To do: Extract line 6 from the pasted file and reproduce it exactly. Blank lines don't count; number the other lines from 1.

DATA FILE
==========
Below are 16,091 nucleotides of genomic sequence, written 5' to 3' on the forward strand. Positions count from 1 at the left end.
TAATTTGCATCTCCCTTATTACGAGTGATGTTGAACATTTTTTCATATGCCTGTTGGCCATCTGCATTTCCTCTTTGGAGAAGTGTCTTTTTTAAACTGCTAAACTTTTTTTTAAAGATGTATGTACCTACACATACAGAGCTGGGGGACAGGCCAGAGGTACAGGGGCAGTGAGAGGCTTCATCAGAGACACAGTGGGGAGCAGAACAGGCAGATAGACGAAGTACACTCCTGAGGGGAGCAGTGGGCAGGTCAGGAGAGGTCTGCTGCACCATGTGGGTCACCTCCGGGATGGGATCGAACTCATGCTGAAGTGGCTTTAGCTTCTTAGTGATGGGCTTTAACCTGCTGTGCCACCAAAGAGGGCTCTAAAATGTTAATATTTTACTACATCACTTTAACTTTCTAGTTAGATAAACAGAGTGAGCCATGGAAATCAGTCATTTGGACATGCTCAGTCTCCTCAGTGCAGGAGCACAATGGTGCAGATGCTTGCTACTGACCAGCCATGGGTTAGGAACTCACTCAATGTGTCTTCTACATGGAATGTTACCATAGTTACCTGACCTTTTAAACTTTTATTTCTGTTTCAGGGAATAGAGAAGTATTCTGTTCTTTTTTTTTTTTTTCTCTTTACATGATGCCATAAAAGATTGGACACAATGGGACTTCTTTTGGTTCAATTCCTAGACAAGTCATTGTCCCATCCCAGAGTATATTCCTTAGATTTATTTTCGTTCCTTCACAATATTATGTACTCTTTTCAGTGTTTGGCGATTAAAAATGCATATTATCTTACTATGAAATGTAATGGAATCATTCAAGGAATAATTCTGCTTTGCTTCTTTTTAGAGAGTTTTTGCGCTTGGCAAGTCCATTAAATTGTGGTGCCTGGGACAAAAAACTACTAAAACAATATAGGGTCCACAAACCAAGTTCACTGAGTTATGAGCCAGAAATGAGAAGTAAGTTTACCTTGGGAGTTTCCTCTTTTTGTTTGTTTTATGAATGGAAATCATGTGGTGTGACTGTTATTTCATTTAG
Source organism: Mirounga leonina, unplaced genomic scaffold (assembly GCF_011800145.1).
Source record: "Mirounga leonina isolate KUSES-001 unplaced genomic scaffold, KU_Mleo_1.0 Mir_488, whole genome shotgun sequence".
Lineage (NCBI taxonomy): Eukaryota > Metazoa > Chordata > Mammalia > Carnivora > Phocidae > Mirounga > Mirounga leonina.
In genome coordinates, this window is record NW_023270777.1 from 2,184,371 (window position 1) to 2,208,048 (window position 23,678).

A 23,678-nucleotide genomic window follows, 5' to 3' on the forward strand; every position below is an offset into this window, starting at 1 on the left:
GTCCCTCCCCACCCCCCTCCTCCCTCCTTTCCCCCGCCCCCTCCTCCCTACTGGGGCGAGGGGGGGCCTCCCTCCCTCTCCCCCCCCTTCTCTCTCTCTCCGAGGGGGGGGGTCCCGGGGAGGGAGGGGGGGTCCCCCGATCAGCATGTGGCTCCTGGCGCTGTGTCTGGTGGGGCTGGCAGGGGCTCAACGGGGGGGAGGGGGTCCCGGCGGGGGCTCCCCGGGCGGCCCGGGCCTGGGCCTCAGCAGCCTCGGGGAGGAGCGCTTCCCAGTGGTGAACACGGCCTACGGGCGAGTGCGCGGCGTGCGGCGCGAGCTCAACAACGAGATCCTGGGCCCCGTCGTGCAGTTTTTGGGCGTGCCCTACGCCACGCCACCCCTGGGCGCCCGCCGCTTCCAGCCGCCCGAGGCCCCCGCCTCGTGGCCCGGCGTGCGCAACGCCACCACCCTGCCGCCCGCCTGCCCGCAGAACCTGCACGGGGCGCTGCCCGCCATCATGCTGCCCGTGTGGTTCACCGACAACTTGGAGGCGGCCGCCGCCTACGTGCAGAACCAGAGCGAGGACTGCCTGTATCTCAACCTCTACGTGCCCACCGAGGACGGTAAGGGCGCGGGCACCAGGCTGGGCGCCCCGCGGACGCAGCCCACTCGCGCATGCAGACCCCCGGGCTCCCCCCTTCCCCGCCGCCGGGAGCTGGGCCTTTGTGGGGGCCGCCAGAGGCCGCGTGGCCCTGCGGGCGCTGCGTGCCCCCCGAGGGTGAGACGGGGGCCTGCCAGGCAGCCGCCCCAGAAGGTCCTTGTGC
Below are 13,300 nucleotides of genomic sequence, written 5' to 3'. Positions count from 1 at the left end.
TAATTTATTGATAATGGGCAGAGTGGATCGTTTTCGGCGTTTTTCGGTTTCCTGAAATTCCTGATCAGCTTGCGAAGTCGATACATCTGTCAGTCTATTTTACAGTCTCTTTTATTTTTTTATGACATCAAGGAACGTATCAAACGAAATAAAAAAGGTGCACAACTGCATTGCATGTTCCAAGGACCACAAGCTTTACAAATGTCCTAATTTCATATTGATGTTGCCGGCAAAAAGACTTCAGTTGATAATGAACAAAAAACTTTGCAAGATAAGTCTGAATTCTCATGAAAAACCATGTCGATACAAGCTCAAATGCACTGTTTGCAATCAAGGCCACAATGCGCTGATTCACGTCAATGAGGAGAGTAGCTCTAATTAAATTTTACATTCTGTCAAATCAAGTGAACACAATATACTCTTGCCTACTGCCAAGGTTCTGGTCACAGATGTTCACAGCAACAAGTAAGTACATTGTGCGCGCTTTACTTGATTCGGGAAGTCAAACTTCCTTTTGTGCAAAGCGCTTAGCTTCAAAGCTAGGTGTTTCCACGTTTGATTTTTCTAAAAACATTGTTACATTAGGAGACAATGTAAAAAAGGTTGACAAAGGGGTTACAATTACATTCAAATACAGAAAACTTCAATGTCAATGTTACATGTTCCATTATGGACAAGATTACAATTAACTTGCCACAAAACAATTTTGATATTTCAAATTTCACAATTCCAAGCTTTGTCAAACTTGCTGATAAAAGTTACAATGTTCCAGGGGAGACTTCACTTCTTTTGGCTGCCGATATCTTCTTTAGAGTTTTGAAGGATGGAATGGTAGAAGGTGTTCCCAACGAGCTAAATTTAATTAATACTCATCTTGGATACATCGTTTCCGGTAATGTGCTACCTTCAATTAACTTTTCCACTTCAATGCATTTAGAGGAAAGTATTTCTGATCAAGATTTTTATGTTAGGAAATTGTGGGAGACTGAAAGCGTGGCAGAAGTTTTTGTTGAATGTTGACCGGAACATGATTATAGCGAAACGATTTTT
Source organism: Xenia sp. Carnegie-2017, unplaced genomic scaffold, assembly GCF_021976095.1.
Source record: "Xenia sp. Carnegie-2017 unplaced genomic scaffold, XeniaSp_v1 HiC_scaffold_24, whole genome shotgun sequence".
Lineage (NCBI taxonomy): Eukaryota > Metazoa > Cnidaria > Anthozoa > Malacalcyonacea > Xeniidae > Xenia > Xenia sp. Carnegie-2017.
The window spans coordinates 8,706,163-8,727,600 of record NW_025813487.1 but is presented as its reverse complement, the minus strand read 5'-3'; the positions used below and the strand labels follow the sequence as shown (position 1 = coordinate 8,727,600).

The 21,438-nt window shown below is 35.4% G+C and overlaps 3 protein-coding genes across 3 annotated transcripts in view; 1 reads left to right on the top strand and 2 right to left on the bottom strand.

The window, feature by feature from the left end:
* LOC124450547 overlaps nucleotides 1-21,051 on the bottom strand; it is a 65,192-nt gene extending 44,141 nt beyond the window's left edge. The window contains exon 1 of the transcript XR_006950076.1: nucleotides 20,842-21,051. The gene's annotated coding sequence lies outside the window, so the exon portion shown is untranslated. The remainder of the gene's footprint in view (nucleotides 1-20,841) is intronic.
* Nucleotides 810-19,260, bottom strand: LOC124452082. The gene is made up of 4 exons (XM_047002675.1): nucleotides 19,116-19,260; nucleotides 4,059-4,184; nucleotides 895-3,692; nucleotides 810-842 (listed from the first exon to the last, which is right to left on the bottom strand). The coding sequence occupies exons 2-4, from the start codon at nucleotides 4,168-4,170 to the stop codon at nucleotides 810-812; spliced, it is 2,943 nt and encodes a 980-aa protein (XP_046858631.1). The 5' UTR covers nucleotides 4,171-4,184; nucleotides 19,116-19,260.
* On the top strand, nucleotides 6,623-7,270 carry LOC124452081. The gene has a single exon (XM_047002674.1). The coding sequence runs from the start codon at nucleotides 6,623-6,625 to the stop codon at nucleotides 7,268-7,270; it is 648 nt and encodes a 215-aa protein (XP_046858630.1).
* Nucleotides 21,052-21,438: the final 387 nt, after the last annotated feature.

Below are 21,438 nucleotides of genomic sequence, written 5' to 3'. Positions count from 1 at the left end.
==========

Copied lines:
In genome coordinates, this window is record NW_023270777.1 from 2,184,371 (window position 1) to 2,208,048 (window position 23,678).